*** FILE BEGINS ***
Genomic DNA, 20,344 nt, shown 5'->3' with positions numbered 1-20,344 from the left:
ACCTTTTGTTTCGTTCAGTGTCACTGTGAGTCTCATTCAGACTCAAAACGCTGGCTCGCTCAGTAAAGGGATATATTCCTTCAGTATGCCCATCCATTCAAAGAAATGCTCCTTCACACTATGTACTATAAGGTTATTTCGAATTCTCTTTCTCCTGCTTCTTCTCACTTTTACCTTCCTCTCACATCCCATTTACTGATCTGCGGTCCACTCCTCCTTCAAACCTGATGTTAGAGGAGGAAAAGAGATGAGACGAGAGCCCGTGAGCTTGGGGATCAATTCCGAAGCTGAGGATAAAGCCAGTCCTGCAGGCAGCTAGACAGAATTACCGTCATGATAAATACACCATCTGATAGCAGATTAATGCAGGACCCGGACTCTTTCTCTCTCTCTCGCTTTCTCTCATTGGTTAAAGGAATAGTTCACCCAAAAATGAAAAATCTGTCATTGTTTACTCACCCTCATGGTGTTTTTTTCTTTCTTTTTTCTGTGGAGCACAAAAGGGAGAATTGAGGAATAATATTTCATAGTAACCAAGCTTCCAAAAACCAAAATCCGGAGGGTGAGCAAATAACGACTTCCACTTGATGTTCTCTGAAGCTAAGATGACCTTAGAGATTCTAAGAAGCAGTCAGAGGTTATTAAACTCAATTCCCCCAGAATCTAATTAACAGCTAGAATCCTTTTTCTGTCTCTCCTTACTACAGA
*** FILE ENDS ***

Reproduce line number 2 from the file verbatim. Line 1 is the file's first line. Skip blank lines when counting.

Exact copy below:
ACCTTTTGTTTCGTTCAGTGTCACTGTGAGTCTCATTCAGACTCAAAACGCTGGCTCGCTCAGTAAAGGGATATATTCCTTCAGTATGCCCATCCATTCAAAGAAATGCTCCTTCACACTATGTACTATAAGGTTATTTCGAATTCTCTTTCTCCTGCTTCTTCTCACTTTTACCTTCCTCTCACATCCCATTTACTGATCTGCGGTCCACTCCTCCTTCAAACCTGATGTTAGAGGAGGAAAAGAGATGAGACGAGAGCCCGTGAGCTTGGGGATCAATTCCGAAGCTGAGGATAAAGCCAGTCCTGCAGGCAGCTAGACAGAATTACCGTCATGATAAATACACCATCTGATAGCAGATTAATGCAGGACCCGGACTCTTTCTCTCTCTCTCGCTTTCTCTCATTGGTTAAAGGAATAGTTCACCCAAAAATGAAAAATCTGTCATTGTTTACTCACCCTCATGGTGTTTTTTTCTTTCTTTTTTCTGTGGAGCACAAAAGGGAGAATTGAGGAATAATATTTCATAGTAACCAAGCTTCCAAAAACCAAAATCCGGAGGGTGAGCAAATAACGACTTCCACTTGATGTTCTCTGAAGCTAAGATGACCTTAGAGATTCTAAGAAGCAGTCAGAGGTTATTAAACTCAATTCCCCCAGAATCTAATTAACAGCTAGAATCCTTTTTCTGTCTCTCCTTACTACAGA